The microplastics residing inside all of us| Cheng Huan 11 Nov 2019
In your kitchen (if you can afford such a thing with Hong Kong's crazily-priced flats), you may have a grinding or pulverizing machine. The kind of gadget that grinds food into a powder.
So, from your pocket, choose the plastic card you use the least (maybe that restaurant discount card that you've never used) and grind it into powder. Mix it with some water and swallow.
Welcome to the world of plastic food because, believe it or not, the average adult living in the rich urban world (I guess that includes Hong Kong, even after months of protests) ingests 'microplastics' the size of a credit card every week. It's a terrifying thought.
The problem is that most of the plastic we use is not stable. Thin plastic bottles leak plastic into your drink. Food, especially boil-in-the-bag food, leaches plastic. Microwave plastic on top of a dish, and it disappears completely if you cook it long enough, or more accurately, dissolves into the food you are about to eat. As my mother used to believe, glass bottles are much safer.
The World Wide Fund for Nature, which uses the giant panda as their logo, has said that without knowing it, the average person consumes, swallows, chews and eats just over 100,000 tiny items of microplastic smaller than 1 mm annually.
Those 100,000 pieces, divided by 52, equates the amount of plastic contained in a credit card each week.
Most alarmingly is the discovery that 90 percent of the 100,000 bits of microplastic we ingest are swallowed as water and only 10 percent is contained in food and other drinks.
A learned professor on the subject warns that water should never be drank from plastic bottles. It is much safer, he says, to drink tap water (and filter it for extra safety).
Rule number two is to never use plastic cutlery, even plastic chopsticks, to eat hot food, as plastic softens when heated. Also, beware of containers that are lined with plastic such as plastic coated coffee cups.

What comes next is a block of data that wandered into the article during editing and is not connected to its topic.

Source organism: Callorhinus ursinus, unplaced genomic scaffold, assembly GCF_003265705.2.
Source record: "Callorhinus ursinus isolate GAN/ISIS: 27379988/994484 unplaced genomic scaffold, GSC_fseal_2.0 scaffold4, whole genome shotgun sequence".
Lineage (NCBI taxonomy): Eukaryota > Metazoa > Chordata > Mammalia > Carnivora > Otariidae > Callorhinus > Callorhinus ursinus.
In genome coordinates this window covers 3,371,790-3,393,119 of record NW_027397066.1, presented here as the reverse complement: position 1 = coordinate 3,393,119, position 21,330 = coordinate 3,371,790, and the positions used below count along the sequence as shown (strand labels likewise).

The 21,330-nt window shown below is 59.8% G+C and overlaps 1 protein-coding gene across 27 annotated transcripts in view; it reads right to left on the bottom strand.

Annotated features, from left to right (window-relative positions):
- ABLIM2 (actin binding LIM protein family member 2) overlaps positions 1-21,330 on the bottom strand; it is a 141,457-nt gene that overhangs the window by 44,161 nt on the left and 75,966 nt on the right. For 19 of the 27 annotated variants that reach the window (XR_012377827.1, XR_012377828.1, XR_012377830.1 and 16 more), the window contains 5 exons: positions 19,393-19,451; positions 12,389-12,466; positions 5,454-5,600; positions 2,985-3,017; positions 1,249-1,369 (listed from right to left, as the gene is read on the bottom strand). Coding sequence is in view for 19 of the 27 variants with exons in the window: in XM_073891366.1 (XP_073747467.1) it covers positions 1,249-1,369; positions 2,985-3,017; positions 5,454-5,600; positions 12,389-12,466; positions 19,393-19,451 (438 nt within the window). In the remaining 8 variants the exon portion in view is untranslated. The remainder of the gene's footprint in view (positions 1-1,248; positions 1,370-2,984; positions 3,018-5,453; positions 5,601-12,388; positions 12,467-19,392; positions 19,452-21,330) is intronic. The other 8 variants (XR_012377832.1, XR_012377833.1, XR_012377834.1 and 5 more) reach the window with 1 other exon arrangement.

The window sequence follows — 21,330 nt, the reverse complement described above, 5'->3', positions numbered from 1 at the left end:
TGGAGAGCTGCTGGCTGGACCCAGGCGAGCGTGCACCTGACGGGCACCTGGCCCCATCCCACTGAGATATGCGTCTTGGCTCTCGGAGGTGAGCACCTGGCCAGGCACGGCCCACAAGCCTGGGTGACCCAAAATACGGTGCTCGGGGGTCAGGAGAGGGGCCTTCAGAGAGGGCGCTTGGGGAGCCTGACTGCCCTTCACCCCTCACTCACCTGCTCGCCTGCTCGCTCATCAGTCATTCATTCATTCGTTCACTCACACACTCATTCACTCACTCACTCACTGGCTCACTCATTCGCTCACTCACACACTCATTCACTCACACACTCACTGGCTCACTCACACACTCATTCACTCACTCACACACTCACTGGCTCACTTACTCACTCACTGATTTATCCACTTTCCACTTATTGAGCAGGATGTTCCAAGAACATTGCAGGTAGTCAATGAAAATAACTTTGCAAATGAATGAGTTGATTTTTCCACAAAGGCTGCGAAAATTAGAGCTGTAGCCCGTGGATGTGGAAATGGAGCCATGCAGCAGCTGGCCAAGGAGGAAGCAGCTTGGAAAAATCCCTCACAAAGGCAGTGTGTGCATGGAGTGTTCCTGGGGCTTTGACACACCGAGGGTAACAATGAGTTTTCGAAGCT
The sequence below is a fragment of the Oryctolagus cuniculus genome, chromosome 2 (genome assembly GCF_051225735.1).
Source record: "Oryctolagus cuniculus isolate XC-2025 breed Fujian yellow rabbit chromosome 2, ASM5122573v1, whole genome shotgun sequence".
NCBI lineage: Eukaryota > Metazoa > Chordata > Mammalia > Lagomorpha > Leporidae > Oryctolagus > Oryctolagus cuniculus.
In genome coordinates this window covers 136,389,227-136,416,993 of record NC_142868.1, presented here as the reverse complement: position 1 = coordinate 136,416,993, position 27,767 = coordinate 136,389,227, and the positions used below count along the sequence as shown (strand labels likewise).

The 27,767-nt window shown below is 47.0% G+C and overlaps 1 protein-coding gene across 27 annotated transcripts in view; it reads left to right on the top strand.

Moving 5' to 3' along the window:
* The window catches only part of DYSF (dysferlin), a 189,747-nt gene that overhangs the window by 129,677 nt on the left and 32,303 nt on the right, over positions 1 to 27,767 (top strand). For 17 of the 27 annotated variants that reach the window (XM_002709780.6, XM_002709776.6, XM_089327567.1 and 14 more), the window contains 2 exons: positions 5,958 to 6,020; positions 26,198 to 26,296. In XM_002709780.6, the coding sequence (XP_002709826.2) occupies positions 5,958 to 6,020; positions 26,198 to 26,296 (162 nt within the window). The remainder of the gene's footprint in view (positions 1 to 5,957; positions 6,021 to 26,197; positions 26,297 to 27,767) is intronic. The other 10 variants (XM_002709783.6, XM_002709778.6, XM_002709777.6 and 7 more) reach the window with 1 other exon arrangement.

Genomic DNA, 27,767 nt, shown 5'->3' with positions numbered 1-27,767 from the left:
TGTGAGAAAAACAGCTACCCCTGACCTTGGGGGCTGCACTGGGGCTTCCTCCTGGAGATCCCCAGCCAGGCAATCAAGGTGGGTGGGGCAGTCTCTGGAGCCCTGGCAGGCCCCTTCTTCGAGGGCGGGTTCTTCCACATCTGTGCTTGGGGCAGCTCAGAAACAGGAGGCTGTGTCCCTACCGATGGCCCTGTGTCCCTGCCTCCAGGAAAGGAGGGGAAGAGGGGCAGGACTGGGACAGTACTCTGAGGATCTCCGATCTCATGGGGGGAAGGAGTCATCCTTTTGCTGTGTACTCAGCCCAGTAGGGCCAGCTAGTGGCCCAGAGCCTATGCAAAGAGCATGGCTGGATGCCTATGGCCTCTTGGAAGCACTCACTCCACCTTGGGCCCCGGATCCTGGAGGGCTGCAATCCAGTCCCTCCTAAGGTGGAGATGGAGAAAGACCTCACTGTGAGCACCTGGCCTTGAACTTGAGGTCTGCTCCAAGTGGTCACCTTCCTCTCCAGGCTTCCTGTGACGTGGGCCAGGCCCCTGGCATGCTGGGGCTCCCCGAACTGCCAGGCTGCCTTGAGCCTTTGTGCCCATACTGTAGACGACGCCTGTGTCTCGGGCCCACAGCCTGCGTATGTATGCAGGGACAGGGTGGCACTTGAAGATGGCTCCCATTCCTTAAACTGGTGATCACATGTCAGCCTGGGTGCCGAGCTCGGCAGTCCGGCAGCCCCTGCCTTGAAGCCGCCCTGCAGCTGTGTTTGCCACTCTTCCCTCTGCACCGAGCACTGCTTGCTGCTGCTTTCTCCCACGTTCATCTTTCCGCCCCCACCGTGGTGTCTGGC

As for food, avoid what is known as the "bottom-feeders," or the clams, oysters, mussels, and flatfish that live in the mud and plastic filth on the bottom of rivers and seas.
Since learning these nasty facts about plastic, I've paid more attention to the over-indulgent use of plastic in Hong Kong's supermarkets.
Cheese is wrapped in two or even three separate layers of plastic. All drink containers are lined with plastic. All fresh food is wrapped in plastic. Even my favorite apples are gathered into plastic boxes of six.
It's going to be a huge task ridding Hong Kong of plastic.
Out on the streets, every protester carries at least one plastic bottle of water. In offices, large plastic bottles of distilled water are almost the rule. In people's homes, bottled water is also often preferred over tap water - which may come from an unpleasant concrete container sitting in the heat of the sun on the roof of the building.
The Penn State Behrend University in America conducted research on water in 259 bottles of bottled water from various countries, and found that 93 percent contained microplastics.
The good news is that so far there is no evidence that the plastics we ingest have done us any harm.
Much of it passes through our digestive system. That's especially true of the larger pieces of plastic.
Swallow a broken tip of a plastic chopstick and you can almost guarantee it will cleanly pass through your gut and not harm you.
But the tiny microplastics do not pass through. They stay in the body and nobody knows yet what trouble they might be responsible for in the future -- damaged immune systems, sexual dysfunction, cancer, deformed babies, thrombosis?
Maybe Hong Kong should be bold and ban plastic water bottles. That single act would prevent 90 percent of microplastics from entering our bodies.
A small step for mankind, a giant leap for our future health.
Cheng Huan is an author and a senior counsel who practices in Hong Kong